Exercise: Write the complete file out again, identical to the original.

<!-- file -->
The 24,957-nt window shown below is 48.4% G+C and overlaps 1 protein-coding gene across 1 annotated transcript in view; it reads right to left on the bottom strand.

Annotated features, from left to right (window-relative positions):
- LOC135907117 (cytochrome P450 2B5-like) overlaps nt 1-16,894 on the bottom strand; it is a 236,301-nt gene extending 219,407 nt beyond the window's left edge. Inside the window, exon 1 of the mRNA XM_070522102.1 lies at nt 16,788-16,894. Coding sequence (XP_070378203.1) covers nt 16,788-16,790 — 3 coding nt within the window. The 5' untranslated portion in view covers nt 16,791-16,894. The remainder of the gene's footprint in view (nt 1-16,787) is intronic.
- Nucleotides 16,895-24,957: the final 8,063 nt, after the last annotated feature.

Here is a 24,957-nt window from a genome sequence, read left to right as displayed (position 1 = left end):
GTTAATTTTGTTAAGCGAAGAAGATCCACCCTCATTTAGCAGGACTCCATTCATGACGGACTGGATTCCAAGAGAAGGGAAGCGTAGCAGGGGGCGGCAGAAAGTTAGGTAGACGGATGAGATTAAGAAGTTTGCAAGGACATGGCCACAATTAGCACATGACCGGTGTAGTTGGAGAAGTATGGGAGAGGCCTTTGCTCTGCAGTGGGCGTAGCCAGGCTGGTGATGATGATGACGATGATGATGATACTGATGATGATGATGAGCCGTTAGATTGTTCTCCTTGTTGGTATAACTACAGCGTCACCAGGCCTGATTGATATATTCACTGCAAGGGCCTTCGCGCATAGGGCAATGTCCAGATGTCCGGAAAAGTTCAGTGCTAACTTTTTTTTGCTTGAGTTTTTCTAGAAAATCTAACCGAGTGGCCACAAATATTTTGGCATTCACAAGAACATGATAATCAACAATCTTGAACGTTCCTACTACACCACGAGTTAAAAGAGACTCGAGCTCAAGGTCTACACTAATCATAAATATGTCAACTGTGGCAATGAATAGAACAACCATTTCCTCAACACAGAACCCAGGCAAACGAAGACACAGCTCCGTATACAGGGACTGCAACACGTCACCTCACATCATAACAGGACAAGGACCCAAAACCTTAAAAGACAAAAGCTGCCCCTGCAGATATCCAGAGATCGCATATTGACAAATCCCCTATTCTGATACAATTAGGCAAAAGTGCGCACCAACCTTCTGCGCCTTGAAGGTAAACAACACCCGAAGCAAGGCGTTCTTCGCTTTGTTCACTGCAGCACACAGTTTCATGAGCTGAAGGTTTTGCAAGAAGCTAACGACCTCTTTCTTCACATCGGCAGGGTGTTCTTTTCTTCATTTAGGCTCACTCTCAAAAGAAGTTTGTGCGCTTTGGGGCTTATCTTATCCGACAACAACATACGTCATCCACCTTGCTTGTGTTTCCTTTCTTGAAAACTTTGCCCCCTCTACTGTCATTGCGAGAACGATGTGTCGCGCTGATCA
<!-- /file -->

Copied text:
The 24,957-nt window shown below is 48.4% G+C and overlaps 1 protein-coding gene across 1 annotated transcript in view; it reads right to left on the bottom strand.

Annotated features, from left to right (window-relative positions):
- LOC135907117 (cytochrome P450 2B5-like) overlaps nt 1-16,894 on the bottom strand; it is a 236,301-nt gene extending 219,407 nt beyond the window's left edge. Inside the window, exon 1 of the mRNA XM_070522102.1 lies at nt 16,788-16,894. Coding sequence (XP_070378203.1) covers nt 16,788-16,790 — 3 coding nt within the window. The 5' untranslated portion in view covers nt 16,791-16,894. The remainder of the gene's footprint in view (nt 1-16,787) is intronic.
- Nucleotides 16,895-24,957: the final 8,063 nt, after the last annotated feature.

Here is a 24,957-nt window from a genome sequence, read left to right as displayed (position 1 = left end):
GTTAATTTTGTTAAGCGAAGAAGATCCACCCTCATTTAGCAGGACTCCATTCATGACGGACTGGATTCCAAGAGAAGGGAAGCGTAGCAGGGGGCGGCAGAAAGTTAGGTAGACGGATGAGATTAAGAAGTTTGCAAGGACATGGCCACAATTAGCACATGACCGGTGTAGTTGGAGAAGTATGGGAGAGGCCTTTGCTCTGCAGTGGGCGTAGCCAGGCTGGTGATGATGATGACGATGATGATGATACTGATGATGATGATGAGCCGTTAGATTGTTCTCCTTGTTGGTATAACTACAGCGTCACCAGGCCTGATTGATATATTCACTGCAAGGGCCTTCGCGCATAGGGCAATGTCCAGATGTCCGGAAAAGTTCAGTGCTAACTTTTTTTTGCTTGAGTTTTTCTAGAAAATCTAACCGAGTGGCCACAAATATTTTGGCATTCACAAGAACATGATAATCAACAATCTTGAACGTTCCTACTACACCACGAGTTAAAAGAGACTCGAGCTCAAGGTCTACACTAATCATAAATATGTCAACTGTGGCAATGAATAGAACAACCATTTCCTCAACACAGAACCCAGGCAAACGAAGACACAGCTCCGTATACAGGGACTGCAACACGTCACCTCACATCATAACAGGACAAGGACCCAAAACCTTAAAAGACAAAAGCTGCCCCTGCAGATATCCAGAGATCGCATATTGACAAATCCCCTATTCTGATACAATTAGGCAAAAGTGCGCACCAACCTTCTGCGCCTTGAAGGTAAACAACACCCGAAGCAAGGCGTTCTTCGCTTTGTTCACTGCAGCACACAGTTTCATGAGCTGAAGGTTTTGCAAGAAGCTAACGACCTCTTTCTTCACATCGGCAGGGTGTTCTTTTCTTCATTTAGGCTCACTCTCAAAAGAAGTTTGTGCGCTTTGGGGCTTATCTTATCCGACAACAACATACGTCATCCACCTTGCTTGTGTTTCCTTTCTTGAAAACTTTGCCCCCTCTACTGTCATTGCGAGAACGATGTGTCGCGCTGATCA